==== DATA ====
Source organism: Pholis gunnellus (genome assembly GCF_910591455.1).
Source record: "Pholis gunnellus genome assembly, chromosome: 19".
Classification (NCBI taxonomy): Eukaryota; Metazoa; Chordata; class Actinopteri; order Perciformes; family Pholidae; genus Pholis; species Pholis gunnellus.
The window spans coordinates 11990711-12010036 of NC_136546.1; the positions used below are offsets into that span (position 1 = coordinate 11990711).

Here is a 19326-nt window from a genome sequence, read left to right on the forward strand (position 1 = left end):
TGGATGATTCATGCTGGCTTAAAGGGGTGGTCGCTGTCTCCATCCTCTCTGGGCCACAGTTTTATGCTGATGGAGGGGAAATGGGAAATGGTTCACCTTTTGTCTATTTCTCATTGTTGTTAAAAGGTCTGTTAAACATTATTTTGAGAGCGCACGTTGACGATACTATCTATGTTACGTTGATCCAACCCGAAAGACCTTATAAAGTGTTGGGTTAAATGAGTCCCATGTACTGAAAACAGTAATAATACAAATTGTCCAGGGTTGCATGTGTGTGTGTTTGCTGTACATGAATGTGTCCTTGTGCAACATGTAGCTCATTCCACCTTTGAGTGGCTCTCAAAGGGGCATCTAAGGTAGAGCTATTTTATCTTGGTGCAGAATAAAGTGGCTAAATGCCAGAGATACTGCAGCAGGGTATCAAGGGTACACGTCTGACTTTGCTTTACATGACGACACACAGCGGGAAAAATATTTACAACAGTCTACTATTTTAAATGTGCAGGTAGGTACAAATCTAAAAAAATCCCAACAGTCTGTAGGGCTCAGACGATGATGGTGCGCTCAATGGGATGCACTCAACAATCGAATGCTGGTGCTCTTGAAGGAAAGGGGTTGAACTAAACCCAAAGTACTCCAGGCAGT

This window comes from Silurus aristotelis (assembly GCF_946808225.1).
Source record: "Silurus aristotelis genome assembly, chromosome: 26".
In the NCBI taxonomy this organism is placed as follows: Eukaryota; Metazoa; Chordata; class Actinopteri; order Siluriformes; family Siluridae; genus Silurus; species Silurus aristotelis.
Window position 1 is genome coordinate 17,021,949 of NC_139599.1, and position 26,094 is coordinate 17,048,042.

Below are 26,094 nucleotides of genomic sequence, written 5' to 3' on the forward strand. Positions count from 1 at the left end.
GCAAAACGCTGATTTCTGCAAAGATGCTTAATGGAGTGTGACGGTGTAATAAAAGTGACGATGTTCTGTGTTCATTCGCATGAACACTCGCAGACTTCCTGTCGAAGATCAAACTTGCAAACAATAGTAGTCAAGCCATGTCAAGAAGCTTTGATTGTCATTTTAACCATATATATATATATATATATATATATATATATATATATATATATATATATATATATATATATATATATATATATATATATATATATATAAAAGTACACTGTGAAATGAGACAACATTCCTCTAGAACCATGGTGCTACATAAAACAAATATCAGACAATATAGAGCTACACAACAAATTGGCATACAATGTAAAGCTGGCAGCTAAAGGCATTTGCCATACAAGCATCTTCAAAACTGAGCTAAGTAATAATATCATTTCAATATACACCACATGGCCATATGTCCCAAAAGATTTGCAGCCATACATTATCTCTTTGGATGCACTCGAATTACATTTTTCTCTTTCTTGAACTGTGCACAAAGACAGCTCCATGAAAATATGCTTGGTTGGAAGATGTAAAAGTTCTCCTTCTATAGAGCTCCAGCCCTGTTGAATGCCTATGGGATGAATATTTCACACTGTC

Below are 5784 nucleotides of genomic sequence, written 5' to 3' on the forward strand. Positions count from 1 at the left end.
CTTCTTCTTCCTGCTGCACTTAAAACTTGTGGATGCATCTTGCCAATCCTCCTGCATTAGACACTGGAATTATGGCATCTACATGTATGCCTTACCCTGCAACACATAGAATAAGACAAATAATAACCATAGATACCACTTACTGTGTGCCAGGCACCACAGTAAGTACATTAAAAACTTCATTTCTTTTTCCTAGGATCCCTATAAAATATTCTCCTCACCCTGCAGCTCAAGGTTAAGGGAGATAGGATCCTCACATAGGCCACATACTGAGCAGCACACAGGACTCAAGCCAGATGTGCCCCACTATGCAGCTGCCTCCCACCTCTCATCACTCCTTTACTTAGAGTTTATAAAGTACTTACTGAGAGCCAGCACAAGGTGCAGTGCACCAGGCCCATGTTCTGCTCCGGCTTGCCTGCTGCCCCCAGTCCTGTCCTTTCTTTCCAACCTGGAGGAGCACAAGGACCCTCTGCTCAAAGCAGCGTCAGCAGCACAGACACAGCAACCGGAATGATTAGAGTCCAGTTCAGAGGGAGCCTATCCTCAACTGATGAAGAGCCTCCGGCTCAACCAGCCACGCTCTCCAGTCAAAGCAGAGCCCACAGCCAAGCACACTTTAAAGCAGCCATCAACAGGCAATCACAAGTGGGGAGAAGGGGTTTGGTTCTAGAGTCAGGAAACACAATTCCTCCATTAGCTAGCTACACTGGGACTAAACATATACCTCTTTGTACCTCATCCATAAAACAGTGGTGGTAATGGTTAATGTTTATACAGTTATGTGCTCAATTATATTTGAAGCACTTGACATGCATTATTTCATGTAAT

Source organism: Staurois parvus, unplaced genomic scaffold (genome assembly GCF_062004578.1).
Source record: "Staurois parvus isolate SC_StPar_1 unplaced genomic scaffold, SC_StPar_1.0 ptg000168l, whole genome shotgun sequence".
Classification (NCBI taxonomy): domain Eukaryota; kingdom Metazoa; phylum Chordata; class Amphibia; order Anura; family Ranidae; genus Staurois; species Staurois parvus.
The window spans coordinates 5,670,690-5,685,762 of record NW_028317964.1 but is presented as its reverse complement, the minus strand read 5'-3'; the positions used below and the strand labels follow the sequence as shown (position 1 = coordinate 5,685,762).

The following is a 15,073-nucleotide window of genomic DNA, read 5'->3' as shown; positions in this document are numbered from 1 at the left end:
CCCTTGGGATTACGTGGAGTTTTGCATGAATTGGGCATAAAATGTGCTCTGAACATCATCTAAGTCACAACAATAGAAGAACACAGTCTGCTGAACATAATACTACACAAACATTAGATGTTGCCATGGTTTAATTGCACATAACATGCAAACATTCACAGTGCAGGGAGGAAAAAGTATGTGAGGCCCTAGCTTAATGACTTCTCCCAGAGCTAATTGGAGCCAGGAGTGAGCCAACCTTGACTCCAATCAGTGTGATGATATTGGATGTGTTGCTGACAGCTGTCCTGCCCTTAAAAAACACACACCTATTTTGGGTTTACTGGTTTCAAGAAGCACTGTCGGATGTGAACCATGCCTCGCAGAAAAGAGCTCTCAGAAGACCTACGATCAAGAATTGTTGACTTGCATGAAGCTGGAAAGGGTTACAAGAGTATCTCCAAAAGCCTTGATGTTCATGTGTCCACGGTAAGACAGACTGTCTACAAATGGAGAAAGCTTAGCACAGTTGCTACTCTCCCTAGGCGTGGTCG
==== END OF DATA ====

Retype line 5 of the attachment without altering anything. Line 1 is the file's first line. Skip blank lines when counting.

Here is a 19326-nt window from a genome sequence, read left to right on the forward strand (position 1 = left end):